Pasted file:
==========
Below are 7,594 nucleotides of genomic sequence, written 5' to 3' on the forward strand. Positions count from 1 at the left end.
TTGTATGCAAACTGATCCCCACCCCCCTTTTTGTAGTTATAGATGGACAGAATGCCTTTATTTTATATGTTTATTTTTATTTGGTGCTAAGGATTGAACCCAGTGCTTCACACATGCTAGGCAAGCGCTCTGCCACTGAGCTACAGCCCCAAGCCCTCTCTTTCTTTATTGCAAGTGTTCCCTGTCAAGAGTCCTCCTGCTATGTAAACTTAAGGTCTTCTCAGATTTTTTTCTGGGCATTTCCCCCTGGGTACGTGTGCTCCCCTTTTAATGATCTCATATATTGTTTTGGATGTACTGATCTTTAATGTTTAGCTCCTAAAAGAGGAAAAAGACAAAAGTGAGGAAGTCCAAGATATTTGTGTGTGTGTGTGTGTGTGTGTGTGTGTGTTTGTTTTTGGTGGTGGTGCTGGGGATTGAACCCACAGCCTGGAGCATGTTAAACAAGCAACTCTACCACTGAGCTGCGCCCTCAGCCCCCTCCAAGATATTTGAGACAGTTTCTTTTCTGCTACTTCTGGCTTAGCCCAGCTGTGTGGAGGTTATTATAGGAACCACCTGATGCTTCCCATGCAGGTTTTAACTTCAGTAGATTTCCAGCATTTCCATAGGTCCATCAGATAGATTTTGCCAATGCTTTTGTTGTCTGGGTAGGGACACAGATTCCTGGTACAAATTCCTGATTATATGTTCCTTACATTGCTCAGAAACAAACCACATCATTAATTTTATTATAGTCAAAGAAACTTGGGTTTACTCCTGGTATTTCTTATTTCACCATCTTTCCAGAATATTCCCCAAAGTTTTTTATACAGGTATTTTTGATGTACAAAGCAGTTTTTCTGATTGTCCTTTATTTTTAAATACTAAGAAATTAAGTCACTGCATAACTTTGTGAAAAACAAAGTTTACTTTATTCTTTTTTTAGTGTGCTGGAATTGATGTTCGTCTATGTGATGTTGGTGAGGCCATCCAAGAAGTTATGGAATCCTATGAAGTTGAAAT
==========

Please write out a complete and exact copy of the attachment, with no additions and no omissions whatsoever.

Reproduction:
Below are 7,594 nucleotides of genomic sequence, written 5' to 3' on the forward strand. Positions count from 1 at the left end.
TTGTATGCAAACTGATCCCCACCCCCCTTTTTGTAGTTATAGATGGACAGAATGCCTTTATTTTATATGTTTATTTTTATTTGGTGCTAAGGATTGAACCCAGTGCTTCACACATGCTAGGCAAGCGCTCTGCCACTGAGCTACAGCCCCAAGCCCTCTCTTTCTTTATTGCAAGTGTTCCCTGTCAAGAGTCCTCCTGCTATGTAAACTTAAGGTCTTCTCAGATTTTTTTCTGGGCATTTCCCCCTGGGTACGTGTGCTCCCCTTTTAATGATCTCATATATTGTTTTGGATGTACTGATCTTTAATGTTTAGCTCCTAAAAGAGGAAAAAGACAAAAGTGAGGAAGTCCAAGATATTTGTGTGTGTGTGTGTGTGTGTGTGTGTGTGTTTGTTTTTGGTGGTGGTGCTGGGGATTGAACCCACAGCCTGGAGCATGTTAAACAAGCAACTCTACCACTGAGCTGCGCCCTCAGCCCCCTCCAAGATATTTGAGACAGTTTCTTTTCTGCTACTTCTGGCTTAGCCCAGCTGTGTGGAGGTTATTATAGGAACCACCTGATGCTTCCCATGCAGGTTTTAACTTCAGTAGATTTCCAGCATTTCCATAGGTCCATCAGATAGATTTTGCCAATGCTTTTGTTGTCTGGGTAGGGACACAGATTCCTGGTACAAATTCCTGATTATATGTTCCTTACATTGCTCAGAAACAAACCACATCATTAATTTTATTATAGTCAAAGAAACTTGGGTTTACTCCTGGTATTTCTTATTTCACCATCTTTCCAGAATATTCCCCAAAGTTTTTTATACAGGTATTTTTGATGTACAAAGCAGTTTTTCTGATTGTCCTTTATTTTTAAATACTAAGAAATTAAGTCACTGCATAACTTTGTGAAAAACAAAGTTTACTTTATTCTTTTTTTAGTGTGCTGGAATTGATGTTCGTCTATGTGATGTTGGTGAGGCCATCCAAGAAGTTATGGAATCCTATGAAGTTGAAAT